Case of maggots in throat offers rare look at neglect probes

In his bed at a New York state group home for the severely disabled, Steven Wenger lay helpless against a silent invader.

A slimy, wriggling clump was growing around the hole in his throat near his breathing tube. Nurses peered closer and made a discovery almost unheard of in modern American health care: maggots.

For Wenger, unable to walk, speak, or breathe without a ventilator since a car accident 26 years ago, it was the first of two infestations of the larval flies in his throat over successive days last summer, resulting in repeated trips to an emergency room and a state investigation that found days of neglect by caretakers. And if The Associated Press had not obtained a confidential report on the case, it’s unlikely anyone in the outside world would have known anything about it.

That’s because in New York and most other states, details of abuse and neglect investigations in state-regulated institutions for the disabled, addicted and mentally ill are almost never made public, even with the names blacked out.

As a result, it’s easier to check the health record of a neighborhood restaurant than to find out about lapses in care in state institutions and group homes that people may be considering for their loved ones’ around-the-clock care.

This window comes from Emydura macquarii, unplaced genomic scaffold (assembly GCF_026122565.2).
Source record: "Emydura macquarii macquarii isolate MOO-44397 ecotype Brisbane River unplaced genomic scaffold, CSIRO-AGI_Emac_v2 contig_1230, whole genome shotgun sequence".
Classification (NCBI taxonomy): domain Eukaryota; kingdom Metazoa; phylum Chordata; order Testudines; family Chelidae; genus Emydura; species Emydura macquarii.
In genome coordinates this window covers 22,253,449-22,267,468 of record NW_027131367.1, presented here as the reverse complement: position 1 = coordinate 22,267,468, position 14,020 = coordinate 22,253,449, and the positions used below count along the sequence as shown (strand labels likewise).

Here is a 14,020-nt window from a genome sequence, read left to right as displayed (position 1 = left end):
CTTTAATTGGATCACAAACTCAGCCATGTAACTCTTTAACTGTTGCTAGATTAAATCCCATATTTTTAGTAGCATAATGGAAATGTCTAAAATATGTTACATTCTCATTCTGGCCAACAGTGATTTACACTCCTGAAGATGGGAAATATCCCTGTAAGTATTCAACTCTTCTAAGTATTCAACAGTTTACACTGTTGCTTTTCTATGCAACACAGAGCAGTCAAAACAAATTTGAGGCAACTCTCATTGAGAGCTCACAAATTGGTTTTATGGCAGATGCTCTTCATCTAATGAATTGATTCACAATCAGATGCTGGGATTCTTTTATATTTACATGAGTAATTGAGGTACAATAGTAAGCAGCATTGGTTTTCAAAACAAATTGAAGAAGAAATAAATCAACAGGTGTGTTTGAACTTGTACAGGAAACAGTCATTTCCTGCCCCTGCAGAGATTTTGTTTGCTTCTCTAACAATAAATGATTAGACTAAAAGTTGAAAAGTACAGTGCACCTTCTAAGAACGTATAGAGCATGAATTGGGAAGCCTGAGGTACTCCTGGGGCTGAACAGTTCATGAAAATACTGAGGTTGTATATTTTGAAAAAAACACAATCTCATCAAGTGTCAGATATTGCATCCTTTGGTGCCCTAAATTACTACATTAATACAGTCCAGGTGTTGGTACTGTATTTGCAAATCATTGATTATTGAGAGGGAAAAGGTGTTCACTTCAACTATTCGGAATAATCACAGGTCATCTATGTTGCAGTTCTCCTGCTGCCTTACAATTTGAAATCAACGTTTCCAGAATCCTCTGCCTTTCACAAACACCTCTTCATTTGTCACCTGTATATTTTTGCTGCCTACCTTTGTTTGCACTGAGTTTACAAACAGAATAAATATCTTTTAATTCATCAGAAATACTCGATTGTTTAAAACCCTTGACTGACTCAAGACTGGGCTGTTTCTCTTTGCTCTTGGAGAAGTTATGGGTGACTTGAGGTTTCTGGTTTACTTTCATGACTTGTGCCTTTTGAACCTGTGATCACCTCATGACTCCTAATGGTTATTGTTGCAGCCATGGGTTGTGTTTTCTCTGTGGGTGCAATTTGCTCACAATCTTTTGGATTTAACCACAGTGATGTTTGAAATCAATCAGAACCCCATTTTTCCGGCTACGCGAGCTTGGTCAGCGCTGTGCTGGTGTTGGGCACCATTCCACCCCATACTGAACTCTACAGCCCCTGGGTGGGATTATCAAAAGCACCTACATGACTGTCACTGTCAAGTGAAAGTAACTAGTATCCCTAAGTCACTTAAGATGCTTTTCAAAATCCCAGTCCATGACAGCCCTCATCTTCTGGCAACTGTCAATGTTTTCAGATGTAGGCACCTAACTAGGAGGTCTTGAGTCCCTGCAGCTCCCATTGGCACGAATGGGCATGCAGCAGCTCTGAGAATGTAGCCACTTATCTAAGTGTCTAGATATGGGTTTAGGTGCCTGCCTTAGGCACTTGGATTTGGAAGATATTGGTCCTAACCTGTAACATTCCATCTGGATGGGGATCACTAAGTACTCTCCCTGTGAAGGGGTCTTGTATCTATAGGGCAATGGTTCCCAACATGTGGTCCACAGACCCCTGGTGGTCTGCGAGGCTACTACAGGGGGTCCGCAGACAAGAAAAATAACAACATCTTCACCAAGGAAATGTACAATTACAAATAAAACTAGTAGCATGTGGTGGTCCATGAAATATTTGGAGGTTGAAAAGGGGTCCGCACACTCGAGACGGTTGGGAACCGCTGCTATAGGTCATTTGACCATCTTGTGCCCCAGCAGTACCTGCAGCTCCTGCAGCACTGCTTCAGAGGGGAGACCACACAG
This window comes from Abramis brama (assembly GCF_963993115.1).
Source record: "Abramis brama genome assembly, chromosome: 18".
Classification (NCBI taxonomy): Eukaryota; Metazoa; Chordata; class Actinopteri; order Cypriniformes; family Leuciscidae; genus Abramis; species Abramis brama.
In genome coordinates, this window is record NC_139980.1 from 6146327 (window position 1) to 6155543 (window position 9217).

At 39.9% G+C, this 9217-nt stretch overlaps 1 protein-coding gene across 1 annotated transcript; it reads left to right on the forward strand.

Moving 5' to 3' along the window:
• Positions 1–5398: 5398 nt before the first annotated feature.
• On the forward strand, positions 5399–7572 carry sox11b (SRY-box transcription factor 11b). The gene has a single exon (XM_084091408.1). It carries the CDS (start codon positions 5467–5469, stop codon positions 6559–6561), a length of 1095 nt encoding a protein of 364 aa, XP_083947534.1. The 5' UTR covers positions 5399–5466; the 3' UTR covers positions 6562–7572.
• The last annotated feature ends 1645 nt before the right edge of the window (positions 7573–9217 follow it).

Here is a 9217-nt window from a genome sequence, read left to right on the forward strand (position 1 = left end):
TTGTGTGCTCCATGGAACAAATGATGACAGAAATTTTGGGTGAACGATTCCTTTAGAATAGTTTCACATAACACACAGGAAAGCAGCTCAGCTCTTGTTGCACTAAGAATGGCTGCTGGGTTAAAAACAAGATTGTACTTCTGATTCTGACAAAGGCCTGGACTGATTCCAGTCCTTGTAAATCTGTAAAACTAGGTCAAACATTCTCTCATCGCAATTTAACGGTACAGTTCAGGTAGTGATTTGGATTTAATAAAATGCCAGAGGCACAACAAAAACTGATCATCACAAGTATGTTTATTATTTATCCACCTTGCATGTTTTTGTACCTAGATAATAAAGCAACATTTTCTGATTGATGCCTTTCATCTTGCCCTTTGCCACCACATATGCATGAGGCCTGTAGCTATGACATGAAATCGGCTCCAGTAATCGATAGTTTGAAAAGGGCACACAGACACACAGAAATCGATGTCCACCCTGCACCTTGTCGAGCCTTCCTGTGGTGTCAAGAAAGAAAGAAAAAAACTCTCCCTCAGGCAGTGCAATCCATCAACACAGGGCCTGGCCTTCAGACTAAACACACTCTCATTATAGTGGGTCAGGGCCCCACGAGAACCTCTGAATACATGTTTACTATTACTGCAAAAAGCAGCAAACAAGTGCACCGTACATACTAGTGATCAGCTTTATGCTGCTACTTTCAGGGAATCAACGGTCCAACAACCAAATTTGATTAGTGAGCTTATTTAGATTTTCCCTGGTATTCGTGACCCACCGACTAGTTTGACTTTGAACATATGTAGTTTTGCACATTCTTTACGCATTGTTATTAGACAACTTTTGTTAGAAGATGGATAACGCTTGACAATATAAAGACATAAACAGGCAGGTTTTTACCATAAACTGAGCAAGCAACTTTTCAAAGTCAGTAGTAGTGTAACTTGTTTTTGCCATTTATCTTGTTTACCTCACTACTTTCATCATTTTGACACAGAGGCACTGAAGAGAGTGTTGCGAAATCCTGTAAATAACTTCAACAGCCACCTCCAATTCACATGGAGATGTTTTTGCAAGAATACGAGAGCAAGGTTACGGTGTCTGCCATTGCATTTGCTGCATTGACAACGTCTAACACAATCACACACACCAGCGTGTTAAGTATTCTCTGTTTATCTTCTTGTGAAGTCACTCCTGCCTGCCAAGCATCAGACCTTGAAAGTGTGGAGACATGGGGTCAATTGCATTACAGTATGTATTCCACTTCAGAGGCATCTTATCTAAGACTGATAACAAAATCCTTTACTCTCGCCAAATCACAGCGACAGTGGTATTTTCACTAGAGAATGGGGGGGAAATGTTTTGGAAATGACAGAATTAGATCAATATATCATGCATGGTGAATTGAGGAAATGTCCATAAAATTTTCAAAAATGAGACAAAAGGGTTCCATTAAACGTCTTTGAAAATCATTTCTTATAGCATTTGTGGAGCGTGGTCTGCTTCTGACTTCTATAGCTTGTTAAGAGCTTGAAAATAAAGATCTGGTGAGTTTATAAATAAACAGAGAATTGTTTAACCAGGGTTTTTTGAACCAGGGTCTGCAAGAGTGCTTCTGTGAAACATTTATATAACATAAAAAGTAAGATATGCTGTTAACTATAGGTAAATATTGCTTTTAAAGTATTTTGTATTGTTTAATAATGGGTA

“If a complaint is substantiated, there should be a pretty detailed report … but you cannot get that information,” said Robyn Grant, director of public policy at the National Consumer Voice For Quality Long-Term Care, a Washington-based advocacy group.

While many states provide extensive information about hospitals and nursing homes, Grant said, most are relatively silent when it comes to data on care of the disabled in state-regulated facilities. She noted there are no consistent disclosure rules, and in many states reports are “redacted to a ridiculous point, to a point where the sentences don’t make any sense.”

In New York, which has one of the nation’s largest disabled-care systems, abuse and neglect probes are overseen by the state’s Justice Center for the Protection of People With Special Needs. Spokesman William Reynolds said it cannot release detailed information on its cases β€” even with identifying material removed β€” because of state and federal rules involving medical and personnel privacy, and law enforcement investigations.

But advocates for the disabled and some lawmakers say the Justice Center is keeping too much information hidden, either to shield Democratic Gov. Andrew Cuomo’s…

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